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Is milk bad for you?





loyal
Just thought I'd share something that I personally found interesting to research.

http://www.naturalnews.com/035081_pasteurized_milk_cancer_dairy.html#ixzz1navgjBtj:
Quote:

[...]But the U.S. government would rather standardize all milk as being the same, and create a system where farmers continue to produce cancer-causing milk from sick cows for the millions of children to drink.


I was surprised to see a bogus exaggeration like that. I then found out that alot of people believe in these myths about milk. Two reasons why this movement of people do not trust milk is:
-that they say we lose the ability to digest milk when we grow up and hence this causes stomach ache, diarrhea, etc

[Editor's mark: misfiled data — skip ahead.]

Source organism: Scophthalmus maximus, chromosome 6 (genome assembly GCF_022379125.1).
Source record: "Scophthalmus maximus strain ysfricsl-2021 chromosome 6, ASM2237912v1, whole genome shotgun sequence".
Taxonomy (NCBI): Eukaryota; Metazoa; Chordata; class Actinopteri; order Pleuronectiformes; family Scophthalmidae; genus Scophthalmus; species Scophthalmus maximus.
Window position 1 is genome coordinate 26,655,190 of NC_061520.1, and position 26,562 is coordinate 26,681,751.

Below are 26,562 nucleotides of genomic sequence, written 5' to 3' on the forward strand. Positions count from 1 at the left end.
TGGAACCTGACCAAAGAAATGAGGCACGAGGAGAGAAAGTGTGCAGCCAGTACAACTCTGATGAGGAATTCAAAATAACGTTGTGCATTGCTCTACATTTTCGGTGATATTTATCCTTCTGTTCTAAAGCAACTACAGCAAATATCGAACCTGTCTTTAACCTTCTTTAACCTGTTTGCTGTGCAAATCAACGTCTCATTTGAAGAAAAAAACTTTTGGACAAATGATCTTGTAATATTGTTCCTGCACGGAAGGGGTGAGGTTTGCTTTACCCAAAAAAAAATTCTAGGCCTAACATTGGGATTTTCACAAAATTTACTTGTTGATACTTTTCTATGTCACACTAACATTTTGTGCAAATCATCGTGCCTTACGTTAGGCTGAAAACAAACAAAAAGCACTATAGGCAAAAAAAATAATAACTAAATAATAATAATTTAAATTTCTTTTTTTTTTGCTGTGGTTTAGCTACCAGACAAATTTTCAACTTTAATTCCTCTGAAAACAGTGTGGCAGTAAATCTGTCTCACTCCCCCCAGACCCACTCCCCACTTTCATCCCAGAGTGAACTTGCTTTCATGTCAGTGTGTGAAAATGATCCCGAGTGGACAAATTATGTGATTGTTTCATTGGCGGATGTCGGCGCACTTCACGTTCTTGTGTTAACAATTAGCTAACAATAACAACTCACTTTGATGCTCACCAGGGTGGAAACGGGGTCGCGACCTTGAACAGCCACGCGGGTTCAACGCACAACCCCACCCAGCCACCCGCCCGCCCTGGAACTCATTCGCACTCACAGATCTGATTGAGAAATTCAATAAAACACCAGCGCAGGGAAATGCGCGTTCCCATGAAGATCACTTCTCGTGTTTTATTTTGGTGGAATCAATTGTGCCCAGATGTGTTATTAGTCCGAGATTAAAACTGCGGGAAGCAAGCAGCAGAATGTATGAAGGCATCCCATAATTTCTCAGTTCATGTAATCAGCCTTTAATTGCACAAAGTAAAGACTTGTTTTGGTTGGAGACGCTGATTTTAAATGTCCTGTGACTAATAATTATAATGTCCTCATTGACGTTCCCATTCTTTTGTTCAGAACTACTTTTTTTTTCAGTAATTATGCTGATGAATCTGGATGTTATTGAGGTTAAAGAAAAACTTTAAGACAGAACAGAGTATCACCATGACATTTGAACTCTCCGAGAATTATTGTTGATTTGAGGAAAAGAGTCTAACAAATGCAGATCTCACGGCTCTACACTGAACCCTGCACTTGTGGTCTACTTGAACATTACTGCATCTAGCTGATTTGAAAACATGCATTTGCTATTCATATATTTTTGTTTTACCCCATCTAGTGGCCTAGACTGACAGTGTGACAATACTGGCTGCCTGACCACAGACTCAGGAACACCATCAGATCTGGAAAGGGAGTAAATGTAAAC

-milk stimulates the production of mucus which counteracts our digestion or something like that

I looked up research papers to see what had been published about milk being bad for you:

http://www.ncbi.nlm.nih.gov/pubmed/2154152 a journal article on the relationship between milk intake and mucus production

http://www.ncbi.nlm.nih.gov/pubmed/21717454 a journal article on the relationship between endometrial cancer and milk intake. This is the actual paper mentioned in the original article.

Both seem to indicate these two claims as nothing more than "old wives' tales".
deanhills
I don't think it is as simple as this. Depends on our own immune systems and the quality of milk and its source. Some people tend to have allergies and dairy foods can contribute to that. Also, not all dairy foods are equal. There is a good case to be made for dairy cows being kept in awful conditions. They may be fed hormones to produce enough milk flow, etc. etc. If one consumes dairy, then probably organic is the best and it would be good to know exactly where the milk comes from, what the cows are fed and what conditions they are living in.